Aug 31 '07 #3

P: n/a

I would just store the query`s in a database and use notification services
to the service to synchonize the changed query strings

1 . A RDBMS ( SQL 2005 ) with a database with a table MyQuery`s
and columns like QueryId ( GUID ) | QueryString

2. the service loads on start the dataset with the query`s , and gets
notified by notification services when on of the query`s changes and reloads
the new versions

3. Client program wich can send commands to the service ( through
remoting ) , and can manipulate the dataset with querys in the RDBMS

just a thought :-)


HTH

Michel


"JB" <jb*********@gmail.comschreef in bericht
news:11*********************@y42g2000hsy.googlegro ups.com...
Hi All,

I need to write my first "distributed" application and due to my lack
of knowledge and experience in that area, I'm stuck on the first big
design decision. Reading a lot on distributed applications, remoting,
etc didn't help me much for that particular issue.

The main data the application manipulates is a list of Queries. A
query is a custom object containing an SQL statement and some
parameters to allow the query to run (e.g. DB connection params,
etc).
My server is where my list of queries will reside. It will be a
windows service as it needs to run permanently.
My client will display that list of queries and enable the user to
add, delete and modify the queries in the list. The client will also
initiate the running of all the queries (i.e. tell the server to run
all the queries sequentially).
What would be the recommended design as far as the list of queries is
concerned:

- A "shared" style where my list of queries on the server is accessed
(by reference) and modified by the client. i.e. from the client I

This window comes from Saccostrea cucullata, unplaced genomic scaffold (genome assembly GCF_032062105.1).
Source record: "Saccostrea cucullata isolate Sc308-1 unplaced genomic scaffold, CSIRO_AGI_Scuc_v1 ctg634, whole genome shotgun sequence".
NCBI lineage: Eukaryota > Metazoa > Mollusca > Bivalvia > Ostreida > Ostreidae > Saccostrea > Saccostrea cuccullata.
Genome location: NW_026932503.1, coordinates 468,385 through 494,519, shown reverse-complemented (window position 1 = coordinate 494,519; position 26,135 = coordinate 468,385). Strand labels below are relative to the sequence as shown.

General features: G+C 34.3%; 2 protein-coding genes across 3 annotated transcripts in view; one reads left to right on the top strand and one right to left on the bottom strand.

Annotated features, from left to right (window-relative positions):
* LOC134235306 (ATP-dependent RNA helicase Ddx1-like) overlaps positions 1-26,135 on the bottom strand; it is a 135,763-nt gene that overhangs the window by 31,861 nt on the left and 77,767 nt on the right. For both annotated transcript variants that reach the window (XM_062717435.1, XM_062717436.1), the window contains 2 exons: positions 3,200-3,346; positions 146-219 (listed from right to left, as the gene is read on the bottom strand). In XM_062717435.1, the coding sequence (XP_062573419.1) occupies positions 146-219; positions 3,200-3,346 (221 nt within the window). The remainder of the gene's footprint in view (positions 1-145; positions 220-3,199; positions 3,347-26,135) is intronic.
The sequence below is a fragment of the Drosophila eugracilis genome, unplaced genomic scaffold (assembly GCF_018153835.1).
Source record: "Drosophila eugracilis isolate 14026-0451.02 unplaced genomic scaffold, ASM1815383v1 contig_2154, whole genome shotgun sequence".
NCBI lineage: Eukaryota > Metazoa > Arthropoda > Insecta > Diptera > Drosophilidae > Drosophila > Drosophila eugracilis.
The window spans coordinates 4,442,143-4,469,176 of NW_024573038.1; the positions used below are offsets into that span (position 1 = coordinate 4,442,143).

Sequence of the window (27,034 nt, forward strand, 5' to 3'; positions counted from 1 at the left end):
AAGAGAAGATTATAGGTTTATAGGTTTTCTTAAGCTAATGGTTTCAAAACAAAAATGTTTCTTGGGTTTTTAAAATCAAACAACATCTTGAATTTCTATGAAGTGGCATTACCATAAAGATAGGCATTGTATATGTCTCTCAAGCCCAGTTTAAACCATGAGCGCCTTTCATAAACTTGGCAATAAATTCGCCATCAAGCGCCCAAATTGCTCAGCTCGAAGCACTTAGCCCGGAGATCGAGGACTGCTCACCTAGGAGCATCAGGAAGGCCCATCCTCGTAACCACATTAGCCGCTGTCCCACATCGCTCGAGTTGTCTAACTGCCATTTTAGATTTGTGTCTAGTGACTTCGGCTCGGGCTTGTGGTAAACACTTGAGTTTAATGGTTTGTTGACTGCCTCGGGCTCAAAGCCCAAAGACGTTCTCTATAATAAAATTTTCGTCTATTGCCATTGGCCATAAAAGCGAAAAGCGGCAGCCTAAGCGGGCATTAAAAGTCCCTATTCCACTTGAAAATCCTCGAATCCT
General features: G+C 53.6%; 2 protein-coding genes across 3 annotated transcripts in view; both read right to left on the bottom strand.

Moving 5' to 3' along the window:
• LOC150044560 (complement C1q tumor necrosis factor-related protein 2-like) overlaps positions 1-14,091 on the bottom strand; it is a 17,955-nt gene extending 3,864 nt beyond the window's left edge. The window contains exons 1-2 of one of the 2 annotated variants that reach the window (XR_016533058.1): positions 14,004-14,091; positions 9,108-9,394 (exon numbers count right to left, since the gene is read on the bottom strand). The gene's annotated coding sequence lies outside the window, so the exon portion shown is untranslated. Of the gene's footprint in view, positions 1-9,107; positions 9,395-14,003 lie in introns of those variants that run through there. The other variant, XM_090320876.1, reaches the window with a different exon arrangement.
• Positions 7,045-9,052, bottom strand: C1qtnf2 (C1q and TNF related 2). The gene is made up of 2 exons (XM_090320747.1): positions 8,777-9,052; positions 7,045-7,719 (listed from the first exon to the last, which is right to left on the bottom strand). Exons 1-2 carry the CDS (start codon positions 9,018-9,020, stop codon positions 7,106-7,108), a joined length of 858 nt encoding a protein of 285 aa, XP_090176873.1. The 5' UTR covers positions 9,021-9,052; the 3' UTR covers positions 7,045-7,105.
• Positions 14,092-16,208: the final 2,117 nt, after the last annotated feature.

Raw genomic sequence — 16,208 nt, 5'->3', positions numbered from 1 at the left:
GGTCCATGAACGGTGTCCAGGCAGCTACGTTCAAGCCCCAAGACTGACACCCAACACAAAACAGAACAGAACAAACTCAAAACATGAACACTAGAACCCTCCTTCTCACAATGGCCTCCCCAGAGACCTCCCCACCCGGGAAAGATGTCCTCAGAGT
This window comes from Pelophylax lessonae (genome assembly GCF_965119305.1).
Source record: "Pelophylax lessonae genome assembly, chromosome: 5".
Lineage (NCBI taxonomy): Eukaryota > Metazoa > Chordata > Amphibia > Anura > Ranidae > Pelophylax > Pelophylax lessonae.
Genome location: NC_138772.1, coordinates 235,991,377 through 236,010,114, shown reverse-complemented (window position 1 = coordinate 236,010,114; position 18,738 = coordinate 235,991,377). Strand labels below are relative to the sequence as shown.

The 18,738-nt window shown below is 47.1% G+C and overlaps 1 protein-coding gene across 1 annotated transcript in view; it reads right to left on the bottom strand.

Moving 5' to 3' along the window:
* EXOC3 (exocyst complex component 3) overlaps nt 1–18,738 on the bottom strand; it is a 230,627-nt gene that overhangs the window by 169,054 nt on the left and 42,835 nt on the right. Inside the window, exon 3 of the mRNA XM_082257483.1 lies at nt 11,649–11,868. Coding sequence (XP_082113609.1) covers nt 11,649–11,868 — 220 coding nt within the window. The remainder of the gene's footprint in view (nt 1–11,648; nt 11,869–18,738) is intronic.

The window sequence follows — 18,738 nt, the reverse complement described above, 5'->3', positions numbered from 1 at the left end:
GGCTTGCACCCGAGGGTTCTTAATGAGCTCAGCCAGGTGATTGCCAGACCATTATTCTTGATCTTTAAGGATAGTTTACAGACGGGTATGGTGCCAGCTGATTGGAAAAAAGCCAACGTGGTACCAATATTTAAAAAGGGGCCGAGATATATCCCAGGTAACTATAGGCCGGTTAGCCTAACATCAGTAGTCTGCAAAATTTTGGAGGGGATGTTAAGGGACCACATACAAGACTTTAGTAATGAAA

would do something like:
QueryRef = Server.List(3) 'Get a reference on the 3rd Query in the
list
QueryRef.SQL = "Select * from TABLE1" 'Directly modify the reference
i.e. the Query itself
And how can that be implemented in .Net with VB or even C#?

- A "message" style where my list of queries on the server will not be
accessed directly but through some sort of Get/Set messages like:
QueryCopy = Server.GetQuery(3) 'Get a copy of the 3rd Query locally in
my client
QueryCopy.SQL = "Select * from TABLE1" 'Modify the copy of the Query
Server.SetQuery(3, QueryCopy) 'Send the changes to the server

- Or is there a better type of design?

If anybody could shed some light over this or point me to a good
source of information, I would greatly appreciate it.

Thanks & Regards
JB

Aug 31 '07 #4

P: n/a
JB <jb*********@gmail.comwrote in news:1188545918.691006.240760
@z24g2000prh.googlegroups.com:
I haven't really considered web services as the client and server will
reside on the same network/same platform.
Web services is much simplier than remoting to implement. Also using web
services should have no bearing if it's a local or remote application ...
it's great for building SOA (service oriented architecture) applications.

Remoting is good too - but it depends on the type of data you're planning
to transfer.
Aug 31 '07 #5